The Compliance Institute, Nigeria (CIN) has advised banks in the country against doing business with countries like North Korea and Iran that have been placed on economic sanctions by the U.S.
The President of CIN, Mr Pattison Boleigha gave the advice in Abuja at a Workshop on Sanctions and Counter Proliferation Compliance, jointly organised by the CIN and the Centre for a New American Security.
The President of CIN, Mr Pattison Boleigha gave the advice on Thursday in Abuja at the Workshop on Sanctions and Counter Proliferation Compliance, jointly organised by the CIN and the Centre for a New American Security
Boleigha said that the workshop was aimed at educating financial institutions on sanctions compliance and how to ensure that Nigerian financial institutions were not used for money laundering or terrorism financing.
He also advised the banks against transactions with entities in countries that had been sanctioned by the European Union and the United Nations which could lead to rheir being blacklisted from world trade.
“The Nigerian anti-money laundering laws requires that every financial institution puts in place mechanisms and control to ensure that they comply with the sanctions regime and protect the Nigerian financial system from being abused by sanctioned entities .
“If the financial institutions don’t put these measures in place, they could also be sanctioned by financial regulators like the CBN, NAICOM and SEC for not keeping to those requirements of the law.
“For direct implications for the financial institutions, they could loose their Corresponding Banking Licenses.
“This is huge because there is hardly any bank that can survive today in Nigeria without a Corresponding Banking License which allows them to transact with foreign banks and in foreign currencies.
“A lot of Corresponding banks have shutdown businesses with their Responding banks in Nigeria likely because of failure on the part of the Responding Banks to keep to the Sanctions Compliance regime.”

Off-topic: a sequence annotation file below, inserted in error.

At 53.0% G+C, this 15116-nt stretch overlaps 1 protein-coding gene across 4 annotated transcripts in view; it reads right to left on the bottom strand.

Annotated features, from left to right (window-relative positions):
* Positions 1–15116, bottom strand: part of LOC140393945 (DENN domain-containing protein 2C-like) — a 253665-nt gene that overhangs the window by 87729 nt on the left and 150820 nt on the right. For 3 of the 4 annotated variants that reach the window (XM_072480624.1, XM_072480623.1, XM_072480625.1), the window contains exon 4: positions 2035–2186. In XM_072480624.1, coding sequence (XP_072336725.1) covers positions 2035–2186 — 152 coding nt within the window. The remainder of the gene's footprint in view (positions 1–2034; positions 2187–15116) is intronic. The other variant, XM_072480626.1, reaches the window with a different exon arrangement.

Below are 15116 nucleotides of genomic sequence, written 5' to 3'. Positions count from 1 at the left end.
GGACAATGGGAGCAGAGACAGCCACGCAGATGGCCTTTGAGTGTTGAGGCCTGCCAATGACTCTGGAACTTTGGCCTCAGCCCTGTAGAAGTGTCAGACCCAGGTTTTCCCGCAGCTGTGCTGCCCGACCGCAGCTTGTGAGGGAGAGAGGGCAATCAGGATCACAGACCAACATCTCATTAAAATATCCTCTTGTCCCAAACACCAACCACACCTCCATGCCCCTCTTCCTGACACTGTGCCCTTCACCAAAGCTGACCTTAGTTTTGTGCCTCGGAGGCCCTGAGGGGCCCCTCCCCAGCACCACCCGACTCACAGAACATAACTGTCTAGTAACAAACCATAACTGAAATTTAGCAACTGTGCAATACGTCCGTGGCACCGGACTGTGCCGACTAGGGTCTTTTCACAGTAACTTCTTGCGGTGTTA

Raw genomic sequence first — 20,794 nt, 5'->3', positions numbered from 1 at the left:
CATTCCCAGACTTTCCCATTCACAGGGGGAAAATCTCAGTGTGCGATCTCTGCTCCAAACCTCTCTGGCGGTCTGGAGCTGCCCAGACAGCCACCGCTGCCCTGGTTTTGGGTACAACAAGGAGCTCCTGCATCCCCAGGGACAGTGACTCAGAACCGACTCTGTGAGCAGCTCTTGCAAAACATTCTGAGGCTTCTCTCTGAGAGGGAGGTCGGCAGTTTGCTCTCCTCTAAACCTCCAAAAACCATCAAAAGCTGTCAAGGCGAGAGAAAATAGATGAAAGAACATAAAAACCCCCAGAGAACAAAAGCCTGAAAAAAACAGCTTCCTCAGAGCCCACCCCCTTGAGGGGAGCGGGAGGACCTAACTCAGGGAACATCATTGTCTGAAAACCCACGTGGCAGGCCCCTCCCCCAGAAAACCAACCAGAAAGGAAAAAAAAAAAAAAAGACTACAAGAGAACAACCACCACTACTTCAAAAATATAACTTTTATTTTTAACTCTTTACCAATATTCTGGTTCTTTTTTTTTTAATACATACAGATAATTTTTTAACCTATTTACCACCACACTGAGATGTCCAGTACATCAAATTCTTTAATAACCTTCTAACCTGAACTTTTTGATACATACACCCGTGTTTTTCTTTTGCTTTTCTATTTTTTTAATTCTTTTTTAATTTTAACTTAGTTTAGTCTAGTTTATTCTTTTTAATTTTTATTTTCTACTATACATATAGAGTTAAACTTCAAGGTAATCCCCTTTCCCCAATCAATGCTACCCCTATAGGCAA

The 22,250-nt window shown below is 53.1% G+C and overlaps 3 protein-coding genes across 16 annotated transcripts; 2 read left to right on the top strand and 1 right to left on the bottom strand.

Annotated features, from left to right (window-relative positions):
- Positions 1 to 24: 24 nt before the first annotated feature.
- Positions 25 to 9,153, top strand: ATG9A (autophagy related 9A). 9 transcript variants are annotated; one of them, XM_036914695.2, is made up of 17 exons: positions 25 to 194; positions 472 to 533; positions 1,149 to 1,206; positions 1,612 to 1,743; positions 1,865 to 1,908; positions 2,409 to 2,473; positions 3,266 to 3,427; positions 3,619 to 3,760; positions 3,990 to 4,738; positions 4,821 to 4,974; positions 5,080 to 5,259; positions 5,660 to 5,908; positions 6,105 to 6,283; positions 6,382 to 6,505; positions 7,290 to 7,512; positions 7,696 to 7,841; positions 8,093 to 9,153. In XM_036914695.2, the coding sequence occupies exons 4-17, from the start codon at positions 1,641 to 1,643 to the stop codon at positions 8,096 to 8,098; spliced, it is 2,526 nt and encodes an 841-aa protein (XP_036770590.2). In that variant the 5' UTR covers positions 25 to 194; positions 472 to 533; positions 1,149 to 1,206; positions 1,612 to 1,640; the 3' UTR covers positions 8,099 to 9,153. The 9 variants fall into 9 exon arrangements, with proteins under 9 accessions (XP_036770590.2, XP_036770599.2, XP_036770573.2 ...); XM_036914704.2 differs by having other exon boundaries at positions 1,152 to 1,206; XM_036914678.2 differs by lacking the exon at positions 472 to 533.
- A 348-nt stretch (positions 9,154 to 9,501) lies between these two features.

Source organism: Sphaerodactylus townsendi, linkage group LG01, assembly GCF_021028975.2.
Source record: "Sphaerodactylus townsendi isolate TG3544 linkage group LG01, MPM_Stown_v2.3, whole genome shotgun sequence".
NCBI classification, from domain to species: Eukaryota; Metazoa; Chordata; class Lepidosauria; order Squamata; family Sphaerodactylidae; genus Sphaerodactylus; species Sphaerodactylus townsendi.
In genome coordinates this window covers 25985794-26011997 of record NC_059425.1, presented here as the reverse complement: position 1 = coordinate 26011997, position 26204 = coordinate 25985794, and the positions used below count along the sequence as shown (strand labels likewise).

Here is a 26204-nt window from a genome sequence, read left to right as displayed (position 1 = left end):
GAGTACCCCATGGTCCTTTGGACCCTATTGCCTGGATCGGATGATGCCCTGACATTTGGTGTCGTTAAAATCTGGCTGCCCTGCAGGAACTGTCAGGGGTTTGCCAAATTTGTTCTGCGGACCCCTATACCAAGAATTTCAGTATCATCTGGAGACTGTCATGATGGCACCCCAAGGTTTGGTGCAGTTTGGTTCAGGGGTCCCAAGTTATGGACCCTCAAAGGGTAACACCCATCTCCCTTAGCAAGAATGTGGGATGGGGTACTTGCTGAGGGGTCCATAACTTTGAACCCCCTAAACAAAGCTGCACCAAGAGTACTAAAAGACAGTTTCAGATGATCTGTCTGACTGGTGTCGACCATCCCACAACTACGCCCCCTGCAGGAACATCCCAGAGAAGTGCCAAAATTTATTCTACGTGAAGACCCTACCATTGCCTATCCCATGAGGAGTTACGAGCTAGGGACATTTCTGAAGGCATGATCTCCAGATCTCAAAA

Boleigha said that the U.S. government could also blacklist erring institutions from ever doing business in the country if caught transacting with countries placed on economic sanctions by the U.S. Office of Foreign Assets Control (OFAC).
Also speaking, Mr Abimbola Adeseyoju, the Chairman, Partnership and Communications, CIN said that banks should avoid non-compliance, especially at a time that Nigeria was preparing for the Financial Action Task Force (FATF) mutual evaluation coming up in September, 2019.
He said that the evaluation by FATF would show the world that Nigeria engages in best financial practices.
Meanwhile, Mr John Hughes, Adjunct Senior Fellow, Centre for a New American Security, said banks could be fined billions of dollars and face reputational damage if found in violation of the U. S. Sanctions Compliance.
“They could also be potentially subject to other sanctions or even be sanctioned themselves, depending on what they are doing.
“I should stress that these are not just U.S. and EU, there also are a number of United Nations sanctions that are obligatory for all UN member-states including Nigeria,” he said.
Hughes, however, noted that there were “no particular concerns” regarding financial institutions in Nigeria at the moment.
“I think Nigeria has actually done a pretty good job of providing some of the tools and resources for their banks.
“You have a very competent regulator here that has been very active both in the region and internationally, so I think that banks here are doing a pretty good job in terms of sanctions compliance,” he said.
He, however, urged banks to continue to do the necessary “Know Your Customers” checks so they know the sort of things their clients are into and ensure banks’ services are not misused.